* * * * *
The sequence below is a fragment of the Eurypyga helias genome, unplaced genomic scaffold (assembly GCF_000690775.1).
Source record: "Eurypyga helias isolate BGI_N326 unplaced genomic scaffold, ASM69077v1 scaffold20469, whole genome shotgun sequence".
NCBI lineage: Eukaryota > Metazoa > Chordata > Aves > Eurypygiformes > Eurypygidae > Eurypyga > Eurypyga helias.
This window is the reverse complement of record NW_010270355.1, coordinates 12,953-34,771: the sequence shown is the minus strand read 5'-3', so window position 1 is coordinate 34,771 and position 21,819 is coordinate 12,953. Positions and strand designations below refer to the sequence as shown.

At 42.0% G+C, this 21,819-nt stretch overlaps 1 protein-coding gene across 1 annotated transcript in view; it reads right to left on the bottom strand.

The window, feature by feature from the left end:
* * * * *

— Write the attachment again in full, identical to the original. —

The sequence below is a fragment of the Eurypyga helias genome, unplaced genomic scaffold (assembly GCF_000690775.1).
Source record: "Eurypyga helias isolate BGI_N326 unplaced genomic scaffold, ASM69077v1 scaffold20469, whole genome shotgun sequence".
NCBI lineage: Eukaryota > Metazoa > Chordata > Aves > Eurypygiformes > Eurypygidae > Eurypyga > Eurypyga helias.
This window is the reverse complement of record NW_010270355.1, coordinates 12,953-34,771: the sequence shown is the minus strand read 5'-3', so window position 1 is coordinate 34,771 and position 21,819 is coordinate 12,953. Positions and strand designations below refer to the sequence as shown.

At 42.0% G+C, this 21,819-nt stretch overlaps 1 protein-coding gene across 1 annotated transcript in view; it reads right to left on the bottom strand.

The window, feature by feature from the left end: